Types of Credit Events
The purpose of credit derivatives is to make sure that the interests of the buyers of protection are secured if any adverse credit event takes place. Now, since contracts worth billions of dollars are dependent upon adverse credit events, it is essential to clearly define what a credit event is. In general, a credit event is any event wherein the ability of the borrower to pay back the loan that they have taken comes into question. However, there are more than one causes that can lead to this negative situation. These are known as the different types of credit events.
There are many organizations that have defined what a credit event is and what types of credit events there are. The International Swaps and Derivatives Association definition is used widely in different parts of the world. In this article, we will explain the different types of credit events as well as how they impact the discipline of credit risk management.
Credit Event #1: Bankruptcy
The most commonly known and understood credit event is bankruptcy. Bankruptcy is a legal procedure that is filed by the creditors when the borrower is not able to pay back the loans.
It is important to note that bankruptcy is a declaration that the firm has gone under and therefore would not be able to pay the creditors in full. Any bankruptcy announcement creates a lot of buzz in the media. This is the reason that this is the most well-known credit event as far as the layperson is concerned. However, this is not the only credit event that can take place.
Credit Event #2: Obligation Acceleration
Debt contracts often have covenants that allow the creditor to demand their outstanding loans immediately. This is defined in some of the covenants. For instance, if the firm misses a monthly payment, then a certain part of its loan may become due immediately.
Instead of paying the loan over several years, the company may have to pay on their obligation in an accelerated manner. Now, if a company has missed on their monthly payment, it generally means that they are facing cash flow problems. On top of that, if they are asked to pay their full debt immediately, this could exacerbate their problems. This is the reason why it is listed as a credit event and can possibly trigger the conditions which ultimately lead to credit derivatives coming into play.
Credit Event #3: Obligation Default
The concept of obligation default is very similar to obligation acceleration. This is also based on the situation wherein a debt that should have ideally been paid at a later date becomes payable immediately because of a different default. The difference between obligation default and obligation acceleration is related to the amount.
There is generally an amount specified in the contract. If the obligation which becomes due is bigger than that amount, it is called an obligation acceleration. On the other hand, if the default is smaller, then it is called an obligation default. Obligation acceleration is actually a subset of obligation default.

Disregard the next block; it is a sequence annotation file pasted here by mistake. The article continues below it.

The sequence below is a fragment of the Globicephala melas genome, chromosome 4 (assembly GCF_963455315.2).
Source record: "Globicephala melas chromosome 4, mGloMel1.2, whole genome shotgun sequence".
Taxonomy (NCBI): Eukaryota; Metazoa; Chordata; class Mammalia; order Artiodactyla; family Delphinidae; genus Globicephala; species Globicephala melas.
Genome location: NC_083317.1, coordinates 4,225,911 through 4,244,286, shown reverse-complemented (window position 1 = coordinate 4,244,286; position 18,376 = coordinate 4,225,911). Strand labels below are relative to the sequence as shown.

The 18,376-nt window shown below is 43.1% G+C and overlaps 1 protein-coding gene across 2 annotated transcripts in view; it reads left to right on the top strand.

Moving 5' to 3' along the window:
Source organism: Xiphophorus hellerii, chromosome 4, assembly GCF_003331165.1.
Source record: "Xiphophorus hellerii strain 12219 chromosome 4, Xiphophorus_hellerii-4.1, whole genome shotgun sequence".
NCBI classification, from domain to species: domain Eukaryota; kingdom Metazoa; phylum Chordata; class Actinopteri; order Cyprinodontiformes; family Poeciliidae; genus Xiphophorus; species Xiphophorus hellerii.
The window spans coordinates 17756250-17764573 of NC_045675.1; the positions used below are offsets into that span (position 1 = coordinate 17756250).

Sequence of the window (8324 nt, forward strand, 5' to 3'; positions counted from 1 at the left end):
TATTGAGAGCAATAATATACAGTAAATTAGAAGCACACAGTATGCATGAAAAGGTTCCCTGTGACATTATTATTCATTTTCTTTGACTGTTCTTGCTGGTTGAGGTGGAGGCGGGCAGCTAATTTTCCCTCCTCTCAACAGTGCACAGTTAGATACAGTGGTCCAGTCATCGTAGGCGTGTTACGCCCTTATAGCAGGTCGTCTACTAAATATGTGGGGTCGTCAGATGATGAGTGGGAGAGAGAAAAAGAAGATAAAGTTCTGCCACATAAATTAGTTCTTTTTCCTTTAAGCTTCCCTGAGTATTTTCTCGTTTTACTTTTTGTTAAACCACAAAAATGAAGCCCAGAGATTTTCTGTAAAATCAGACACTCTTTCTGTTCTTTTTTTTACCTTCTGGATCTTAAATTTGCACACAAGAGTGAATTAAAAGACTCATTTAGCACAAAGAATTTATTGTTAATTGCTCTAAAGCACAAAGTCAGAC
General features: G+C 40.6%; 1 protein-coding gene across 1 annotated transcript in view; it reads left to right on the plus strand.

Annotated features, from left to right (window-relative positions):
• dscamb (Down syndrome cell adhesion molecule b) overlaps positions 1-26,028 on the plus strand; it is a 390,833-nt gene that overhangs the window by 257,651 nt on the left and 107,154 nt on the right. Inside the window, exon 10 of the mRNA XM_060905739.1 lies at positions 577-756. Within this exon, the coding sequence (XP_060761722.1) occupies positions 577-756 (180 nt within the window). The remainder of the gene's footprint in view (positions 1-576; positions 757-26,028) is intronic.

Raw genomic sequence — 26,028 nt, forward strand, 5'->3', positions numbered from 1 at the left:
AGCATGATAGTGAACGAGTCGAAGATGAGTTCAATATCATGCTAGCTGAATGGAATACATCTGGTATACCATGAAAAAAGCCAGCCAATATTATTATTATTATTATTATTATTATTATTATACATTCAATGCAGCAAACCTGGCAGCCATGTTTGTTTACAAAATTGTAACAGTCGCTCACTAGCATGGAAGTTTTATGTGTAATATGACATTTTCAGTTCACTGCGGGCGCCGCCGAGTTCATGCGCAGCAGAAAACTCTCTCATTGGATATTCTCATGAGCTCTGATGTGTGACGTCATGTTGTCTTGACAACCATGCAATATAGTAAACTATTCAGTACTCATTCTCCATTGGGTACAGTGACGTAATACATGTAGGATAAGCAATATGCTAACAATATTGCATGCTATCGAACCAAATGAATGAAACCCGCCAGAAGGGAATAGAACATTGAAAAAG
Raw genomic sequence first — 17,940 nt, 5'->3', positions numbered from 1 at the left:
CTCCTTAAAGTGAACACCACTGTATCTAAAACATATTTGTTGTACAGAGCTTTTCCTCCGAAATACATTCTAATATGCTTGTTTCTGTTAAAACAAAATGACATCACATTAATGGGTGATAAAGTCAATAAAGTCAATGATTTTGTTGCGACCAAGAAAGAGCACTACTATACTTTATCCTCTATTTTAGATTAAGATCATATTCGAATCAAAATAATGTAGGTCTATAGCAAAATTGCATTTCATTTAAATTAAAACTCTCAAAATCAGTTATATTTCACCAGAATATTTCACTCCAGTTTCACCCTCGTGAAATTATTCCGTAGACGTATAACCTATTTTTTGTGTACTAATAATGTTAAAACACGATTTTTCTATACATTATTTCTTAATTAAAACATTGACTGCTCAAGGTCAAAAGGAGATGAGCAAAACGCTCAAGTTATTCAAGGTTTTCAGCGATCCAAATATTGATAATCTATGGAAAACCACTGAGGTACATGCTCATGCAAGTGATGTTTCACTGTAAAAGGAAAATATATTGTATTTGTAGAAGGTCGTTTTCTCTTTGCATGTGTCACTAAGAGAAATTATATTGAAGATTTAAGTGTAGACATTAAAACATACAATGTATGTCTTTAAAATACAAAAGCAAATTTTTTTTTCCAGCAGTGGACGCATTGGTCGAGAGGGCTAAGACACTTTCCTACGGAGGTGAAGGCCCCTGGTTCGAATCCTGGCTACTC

Credit Event #4: Payment Default
A payment default is one of the most common credit events. A payment default simply means that a borrower has not been able to pay one of their installments on time. This does not lead to bankruptcy immediately. Usually, borrowers do pay the missed installment along with fees and penalties for not paying on time. However, a payment default is considered to be a symptom of mismanagement as well as a precursor for default. This is the reason that many derivative contracts get triggered by a payment default.
Credit Event #5: Moratorium
Companies may often decide not to file bankruptcy against delinquent borrowers. This may be based on the fact that they may get very little of the proceeds. In such cases, they may be willing to work with the borrowers by offering them a moratorium.
A moratorium is a temporary waiver given by either the lenders or by a legal authority. The end result is that the borrower does not have to make payments for some time. They will not be considered to be in default even in the absence of these payments. Once again, this impacts the ability of the borrower to repay and ends up triggering derivative contracts.
Credit Event #6: Restructuring
A payment default may not necessarily lead to bankruptcy. Many times, the lenders may realize that it is not financially prudent to take the company to bankruptcy courts. Instead, they would be better off compromising with the borrower.
In such cases, debt restructuring is performed. The end result of debt restructuring is that the debt becomes less valuable to the lenders. Sometimes, the coupon rate is reduced. At other times, the principal to be repaid is reduced and the lender is asked to take a haircut. It is also possible for the tenure of the loan to be increased. All of the events mentioned above call the credibility of the borrower into question. Hence, they are often considered to be trigger points for credit derivative contracts.
The bottom line is that there are various types of credit events. Some of them are as simple as a missed payment whereas others are as complex as a bankruptcy. There are different types of derivatives triggered by some or all of these events.
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